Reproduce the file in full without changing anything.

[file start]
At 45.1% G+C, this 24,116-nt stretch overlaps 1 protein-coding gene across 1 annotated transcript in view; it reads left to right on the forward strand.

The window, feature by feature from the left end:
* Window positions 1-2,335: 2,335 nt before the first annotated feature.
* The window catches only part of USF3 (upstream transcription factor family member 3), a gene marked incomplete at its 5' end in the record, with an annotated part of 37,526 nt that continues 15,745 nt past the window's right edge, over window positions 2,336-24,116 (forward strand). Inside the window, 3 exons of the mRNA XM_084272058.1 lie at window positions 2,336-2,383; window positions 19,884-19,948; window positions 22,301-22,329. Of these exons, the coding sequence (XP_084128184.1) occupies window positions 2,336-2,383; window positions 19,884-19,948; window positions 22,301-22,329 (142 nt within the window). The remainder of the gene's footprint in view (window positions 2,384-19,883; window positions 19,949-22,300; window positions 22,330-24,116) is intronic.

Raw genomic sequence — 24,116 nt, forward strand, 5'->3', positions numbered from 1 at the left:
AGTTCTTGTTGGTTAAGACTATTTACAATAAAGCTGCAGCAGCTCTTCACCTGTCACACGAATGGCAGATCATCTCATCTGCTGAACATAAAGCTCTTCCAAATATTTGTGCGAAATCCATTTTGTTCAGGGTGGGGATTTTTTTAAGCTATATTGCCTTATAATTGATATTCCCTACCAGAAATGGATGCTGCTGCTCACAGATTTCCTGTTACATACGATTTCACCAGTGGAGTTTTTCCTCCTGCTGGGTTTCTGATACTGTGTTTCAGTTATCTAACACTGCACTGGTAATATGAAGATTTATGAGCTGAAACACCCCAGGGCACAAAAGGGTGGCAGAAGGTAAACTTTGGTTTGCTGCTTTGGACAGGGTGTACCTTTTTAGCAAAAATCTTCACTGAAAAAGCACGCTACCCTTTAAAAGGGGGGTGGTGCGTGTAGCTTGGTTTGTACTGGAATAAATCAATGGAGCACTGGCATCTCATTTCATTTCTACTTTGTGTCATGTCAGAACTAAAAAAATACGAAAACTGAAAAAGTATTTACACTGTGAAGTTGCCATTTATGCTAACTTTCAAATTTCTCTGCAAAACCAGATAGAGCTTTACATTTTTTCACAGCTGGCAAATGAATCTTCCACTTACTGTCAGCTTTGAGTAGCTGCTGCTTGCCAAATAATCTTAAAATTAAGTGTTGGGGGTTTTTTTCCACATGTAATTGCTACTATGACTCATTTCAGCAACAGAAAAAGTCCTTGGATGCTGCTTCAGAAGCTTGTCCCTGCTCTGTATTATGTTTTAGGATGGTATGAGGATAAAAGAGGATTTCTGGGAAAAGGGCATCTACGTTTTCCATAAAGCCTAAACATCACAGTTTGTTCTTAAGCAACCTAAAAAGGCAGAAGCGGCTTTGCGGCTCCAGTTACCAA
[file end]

At 45.1% G+C, this 24,116-nt stretch overlaps 1 protein-coding gene across 1 annotated transcript in view; it reads left to right on the forward strand.

The window, feature by feature from the left end:
* Window positions 1-2,335: 2,335 nt before the first annotated feature.
* The window catches only part of USF3 (upstream transcription factor family member 3), a gene marked incomplete at its 5' end in the record, with an annotated part of 37,526 nt that continues 15,745 nt past the window's right edge, over window positions 2,336-24,116 (forward strand). Inside the window, 3 exons of the mRNA XM_084272058.1 lie at window positions 2,336-2,383; window positions 19,884-19,948; window positions 22,301-22,329. Of these exons, the coding sequence (XP_084128184.1) occupies window positions 2,336-2,383; window positions 19,884-19,948; window positions 22,301-22,329 (142 nt within the window). The remainder of the gene's footprint in view (window positions 2,384-19,883; window positions 19,949-22,300; window positions 22,330-24,116) is intronic.

Raw genomic sequence — 24,116 nt, forward strand, 5'->3', positions numbered from 1 at the left:
AGTTCTTGTTGGTTAAGACTATTTACAATAAAGCTGCAGCAGCTCTTCACCTGTCACACGAATGGCAGATCATCTCATCTGCTGAACATAAAGCTCTTCCAAATATTTGTGCGAAATCCATTTTGTTCAGGGTGGGGATTTTTTTAAGCTATATTGCCTTATAATTGATATTCCCTACCAGAAATGGATGCTGCTGCTCACAGATTTCCTGTTACATACGATTTCACCAGTGGAGTTTTTCCTCCTGCTGGGTTTCTGATACTGTGTTTCAGTTATCTAACACTGCACTGGTAATATGAAGATTTATGAGCTGAAACACCCCAGGGCACAAAAGGGTGGCAGAAGGTAAACTTTGGTTTGCTGCTTTGGACAGGGTGTACCTTTTTAGCAAAAATCTTCACTGAAAAAGCACGCTACCCTTTAAAAGGGGGGTGGTGCGTGTAGCTTGGTTTGTACTGGAATAAATCAATGGAGCACTGGCATCTCATTTCATTTCTACTTTGTGTCATGTCAGAACTAAAAAAATACGAAAACTGAAAAAGTATTTACACTGTGAAGTTGCCATTTATGCTAACTTTCAAATTTCTCTGCAAAACCAGATAGAGCTTTACATTTTTTCACAGCTGGCAAATGAATCTTCCACTTACTGTCAGCTTTGAGTAGCTGCTGCTTGCCAAATAATCTTAAAATTAAGTGTTGGGGGTTTTTTTCCACATGTAATTGCTACTATGACTCATTTCAGCAACAGAAAAAGTCCTTGGATGCTGCTTCAGAAGCTTGTCCCTGCTCTGTATTATGTTTTAGGATGGTATGAGGATAAAAGAGGATTTCTGGGAAAAGGGCATCTACGTTTTCCATAAAGCCTAAACATCACAGTTTGTTCTTAAGCAACCTAAAAAGGCAGAAGCGGCTTTGCGGCTCCAGTTACCAA